Property owners must warn visitors of dangerous conditions that the property owner:
- Knows about
- Would have easily found had they inspected their property
Just like a status-based case, property owners can’t create unusually dangerous conditions to prevent trespassing.
What Are the Most Common Types of Premises Liability Cases?
Since premises liability is a catch-all term, here are the most common cases to expect:
Slips and falls are the most common premises liability cases.
Property owners must prevent dangerous conditions that can lead to falls, such as:
- Stairs not built up to code
- Snow, ice, and sleet accumulation
- Liquids and foreign substances on floors
- Obstructive computer and extension cords
- Unsecured carpets and rugs
- Broken sidewalks, paths, and pavements
Insufficient Building Security
In most cases, property owners must provide security in areas with criminal activity. For example, nightclubs regularly hire security guards.
Apartment buildings have blocked entrances to keep their tenants safe. Property owners should even add lighting to dark areas near their buildings where possible criminal activity could take place.
Property owners should keep their pets secured or leashed to protect others near them. Property owners are responsible for keeping their pets under control.
The Challenges of Proving a Premises Liability Claim
Winning a premises liability suit isn’t easy.
The two main challenges you’ll have to overcome are:
- Proving that the property owner is negligent
- Proving that you weren’t negligent
Proving the Property Owner’s Negligence
A premises liability claim with a dangerous condition and no negligence won’t succeed. In California, property owners need to anticipate dangerous conditions, warn visitors, and repair them.
However, don’t expect the defendant to admit they were at fault. It’s very possible they will state they didn’t notice the dangerous condition or blame you for not noticing it.
If a property owner feigns ignorance over a dangerous condition, you must prove:
- The property owner should have known about the condition, especially if it’s obvious.
- The condition was present long enough to the point where it would have been impossible to overlook.
- The property owner had reasonable time to notice the condition, warn visitors, and repair it.
Proving You Weren’t Negligent
In many cases, you will have to prove you weren’t negligent. This is called comparative negligence. The opposing counsel can use this legal precedent to nullify your claim.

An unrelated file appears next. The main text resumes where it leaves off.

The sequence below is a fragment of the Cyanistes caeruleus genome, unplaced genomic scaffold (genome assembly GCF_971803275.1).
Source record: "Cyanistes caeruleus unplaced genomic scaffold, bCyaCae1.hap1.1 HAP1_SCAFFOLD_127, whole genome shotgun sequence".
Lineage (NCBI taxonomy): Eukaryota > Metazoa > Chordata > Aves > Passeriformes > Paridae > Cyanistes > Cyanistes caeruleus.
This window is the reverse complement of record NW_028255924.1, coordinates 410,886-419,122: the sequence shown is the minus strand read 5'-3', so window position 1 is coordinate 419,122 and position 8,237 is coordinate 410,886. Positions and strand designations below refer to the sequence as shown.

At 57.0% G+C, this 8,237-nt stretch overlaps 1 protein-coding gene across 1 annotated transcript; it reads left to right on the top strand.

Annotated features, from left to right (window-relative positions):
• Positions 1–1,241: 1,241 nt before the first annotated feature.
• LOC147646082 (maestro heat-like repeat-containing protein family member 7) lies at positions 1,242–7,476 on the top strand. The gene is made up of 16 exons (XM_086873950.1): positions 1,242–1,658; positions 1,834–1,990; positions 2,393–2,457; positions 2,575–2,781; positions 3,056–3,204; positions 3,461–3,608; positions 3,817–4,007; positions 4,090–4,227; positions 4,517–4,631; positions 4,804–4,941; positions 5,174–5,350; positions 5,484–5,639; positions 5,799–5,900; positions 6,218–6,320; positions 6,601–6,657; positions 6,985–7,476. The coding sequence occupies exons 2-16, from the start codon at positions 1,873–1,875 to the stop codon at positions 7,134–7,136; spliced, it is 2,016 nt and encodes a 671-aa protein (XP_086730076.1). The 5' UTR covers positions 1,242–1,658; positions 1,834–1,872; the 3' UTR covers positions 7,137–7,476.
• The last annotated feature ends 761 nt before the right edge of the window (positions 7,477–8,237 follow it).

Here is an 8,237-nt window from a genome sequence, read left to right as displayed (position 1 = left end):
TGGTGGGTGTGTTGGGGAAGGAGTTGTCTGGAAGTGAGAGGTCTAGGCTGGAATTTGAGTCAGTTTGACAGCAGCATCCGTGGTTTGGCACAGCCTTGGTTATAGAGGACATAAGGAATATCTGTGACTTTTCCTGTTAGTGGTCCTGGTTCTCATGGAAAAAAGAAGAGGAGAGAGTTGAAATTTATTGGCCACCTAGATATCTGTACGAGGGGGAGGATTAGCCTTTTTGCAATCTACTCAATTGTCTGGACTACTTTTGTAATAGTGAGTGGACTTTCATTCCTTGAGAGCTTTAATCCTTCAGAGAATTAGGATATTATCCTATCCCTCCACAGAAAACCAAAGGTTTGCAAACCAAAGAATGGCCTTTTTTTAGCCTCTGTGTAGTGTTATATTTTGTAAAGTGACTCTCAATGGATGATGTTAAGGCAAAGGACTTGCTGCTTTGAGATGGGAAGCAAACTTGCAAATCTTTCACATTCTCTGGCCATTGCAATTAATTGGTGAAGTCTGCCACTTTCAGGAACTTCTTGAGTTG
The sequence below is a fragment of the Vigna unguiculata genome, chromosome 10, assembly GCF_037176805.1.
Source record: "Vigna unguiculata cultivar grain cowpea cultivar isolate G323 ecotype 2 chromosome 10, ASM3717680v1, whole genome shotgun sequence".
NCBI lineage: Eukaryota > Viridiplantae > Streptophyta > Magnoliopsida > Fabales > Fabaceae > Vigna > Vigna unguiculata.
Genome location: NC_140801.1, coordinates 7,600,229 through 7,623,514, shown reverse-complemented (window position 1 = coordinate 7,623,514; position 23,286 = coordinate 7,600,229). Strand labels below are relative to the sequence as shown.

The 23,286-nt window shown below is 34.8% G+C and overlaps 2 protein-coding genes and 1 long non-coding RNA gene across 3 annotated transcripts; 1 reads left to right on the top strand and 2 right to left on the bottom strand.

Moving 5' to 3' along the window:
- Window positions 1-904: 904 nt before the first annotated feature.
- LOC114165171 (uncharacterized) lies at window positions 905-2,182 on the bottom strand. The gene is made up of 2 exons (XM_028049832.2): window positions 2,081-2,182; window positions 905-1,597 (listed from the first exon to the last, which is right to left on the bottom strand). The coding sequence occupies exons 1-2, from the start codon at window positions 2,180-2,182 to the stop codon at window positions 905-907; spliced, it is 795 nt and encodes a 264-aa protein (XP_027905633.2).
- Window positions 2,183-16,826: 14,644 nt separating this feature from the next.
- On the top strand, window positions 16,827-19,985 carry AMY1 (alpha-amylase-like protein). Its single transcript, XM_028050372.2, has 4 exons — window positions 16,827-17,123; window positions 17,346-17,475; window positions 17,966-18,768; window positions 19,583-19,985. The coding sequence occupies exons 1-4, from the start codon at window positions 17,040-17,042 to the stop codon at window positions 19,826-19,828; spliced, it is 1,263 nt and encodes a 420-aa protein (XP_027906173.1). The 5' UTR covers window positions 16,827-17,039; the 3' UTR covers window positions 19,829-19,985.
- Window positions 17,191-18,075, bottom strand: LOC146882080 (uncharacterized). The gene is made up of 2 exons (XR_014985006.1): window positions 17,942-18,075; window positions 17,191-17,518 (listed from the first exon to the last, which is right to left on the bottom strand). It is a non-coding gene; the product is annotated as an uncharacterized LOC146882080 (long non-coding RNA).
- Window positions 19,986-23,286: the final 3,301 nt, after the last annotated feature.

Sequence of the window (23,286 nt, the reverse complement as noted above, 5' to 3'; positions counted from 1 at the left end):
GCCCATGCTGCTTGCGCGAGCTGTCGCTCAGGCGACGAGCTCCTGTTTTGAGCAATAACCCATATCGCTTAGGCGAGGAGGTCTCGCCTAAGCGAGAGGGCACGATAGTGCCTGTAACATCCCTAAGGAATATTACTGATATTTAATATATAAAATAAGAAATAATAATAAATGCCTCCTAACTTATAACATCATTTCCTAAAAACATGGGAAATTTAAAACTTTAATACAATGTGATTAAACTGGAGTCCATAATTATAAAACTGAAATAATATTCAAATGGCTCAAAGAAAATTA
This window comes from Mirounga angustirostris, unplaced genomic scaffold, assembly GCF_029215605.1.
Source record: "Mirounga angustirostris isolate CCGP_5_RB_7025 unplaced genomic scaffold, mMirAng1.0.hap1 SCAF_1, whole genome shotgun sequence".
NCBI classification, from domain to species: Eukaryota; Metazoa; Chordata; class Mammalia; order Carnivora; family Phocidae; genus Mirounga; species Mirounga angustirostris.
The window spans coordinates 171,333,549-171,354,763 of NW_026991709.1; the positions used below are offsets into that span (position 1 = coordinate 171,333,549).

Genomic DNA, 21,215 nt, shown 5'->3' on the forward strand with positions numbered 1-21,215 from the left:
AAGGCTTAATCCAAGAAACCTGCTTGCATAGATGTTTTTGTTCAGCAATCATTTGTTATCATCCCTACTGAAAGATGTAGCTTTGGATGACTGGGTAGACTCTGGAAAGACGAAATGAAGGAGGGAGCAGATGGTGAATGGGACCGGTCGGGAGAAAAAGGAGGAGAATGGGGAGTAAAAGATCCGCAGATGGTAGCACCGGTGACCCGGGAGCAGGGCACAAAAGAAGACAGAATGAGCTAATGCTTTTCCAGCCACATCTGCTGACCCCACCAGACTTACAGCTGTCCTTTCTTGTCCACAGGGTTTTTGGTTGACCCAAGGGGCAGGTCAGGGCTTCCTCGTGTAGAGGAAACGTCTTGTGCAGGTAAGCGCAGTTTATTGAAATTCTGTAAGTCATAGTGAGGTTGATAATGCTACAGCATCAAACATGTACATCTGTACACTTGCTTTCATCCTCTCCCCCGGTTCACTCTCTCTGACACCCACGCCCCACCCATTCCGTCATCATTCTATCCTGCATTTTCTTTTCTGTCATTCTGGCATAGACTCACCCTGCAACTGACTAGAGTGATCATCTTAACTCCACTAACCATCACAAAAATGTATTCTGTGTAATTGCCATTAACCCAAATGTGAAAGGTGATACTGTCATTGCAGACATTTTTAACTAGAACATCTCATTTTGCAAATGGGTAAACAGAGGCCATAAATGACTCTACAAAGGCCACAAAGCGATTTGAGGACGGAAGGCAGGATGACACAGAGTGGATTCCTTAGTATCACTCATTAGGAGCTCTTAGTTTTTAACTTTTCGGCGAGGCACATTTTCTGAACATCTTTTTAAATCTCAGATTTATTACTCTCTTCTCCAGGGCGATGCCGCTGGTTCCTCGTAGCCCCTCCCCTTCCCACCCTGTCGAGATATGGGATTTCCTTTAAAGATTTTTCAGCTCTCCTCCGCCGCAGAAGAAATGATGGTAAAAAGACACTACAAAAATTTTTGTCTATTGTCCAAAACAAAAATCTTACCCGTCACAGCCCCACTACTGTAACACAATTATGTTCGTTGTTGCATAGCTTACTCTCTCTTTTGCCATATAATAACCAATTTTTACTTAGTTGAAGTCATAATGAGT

Here is how this will work in a slip-and-fall claim.
If you slipped and fell because of a spill, the property owner could claim:
- You didn’t watch where you were going.
- You should’ve known the spill was there.
- You caused your own injury.
If you can’t disprove any of these claims, you could bear partial liability for your injuries.
Why You Should Hire a Premises Liability Attorney
If you were injured because of a property owner’s negligence, your best chance at securing damages is hiring a premises liability lawyer.
If you’ve never hired a lawyer before, here are all the reasons why you should hire an attorney to represent you.
Fighting Alone Will Likely Result in Failure
When you file your own premises liability claim, you’re going up against a property owner’s legal team. Depending on the property, you could possibly fight against a powerful law firm.
Experienced lawyers will do their best to intimidate you to drop your claim or deny it altogether. If your claim does have merit, they may give you a lowball offer.
Insurance lawyers have witnessed countless claims before and will welcome the chance to go toe-to-toe against a novice, so hire an experienced lawyer to level the playing field or gain a competitive advantage.
You Could Get a Lowball Offer
If you’re not experienced in premises liability law, you may have no idea how to value your claim. In fact, this is the case for many injured victims.
Without this knowledge, it’s easy for the opposing counsel to mislead you into taking a nuisance value settlement offer. A lawyer can judge lowball offers immediately and fight on your behalf for a fairer settlement.
You Could Negotiate Forever
If you decide not to hire a lawyer, the opposing counsel may decide to stall negotiations. If you’re injured or working, they’ll count on you walking away from the negotiation table because you cannot physically or mentally proceed.
A premises liability lawyer can see through this deception. Not only will they help you navigate the negotiation process, they’ll go to court if necessary.
Hire Bentley & More LLP for Your Premises Liability Claim
Without the help of a personal injury lawyer, you could have difficulty standing up for yourself against a powerful opposing counsel.
Bentley & More LLP have multiple years of experience handling premises liability claims. We’ve built a strong reputation for going to bat for our clients and delivering suitable outcomes.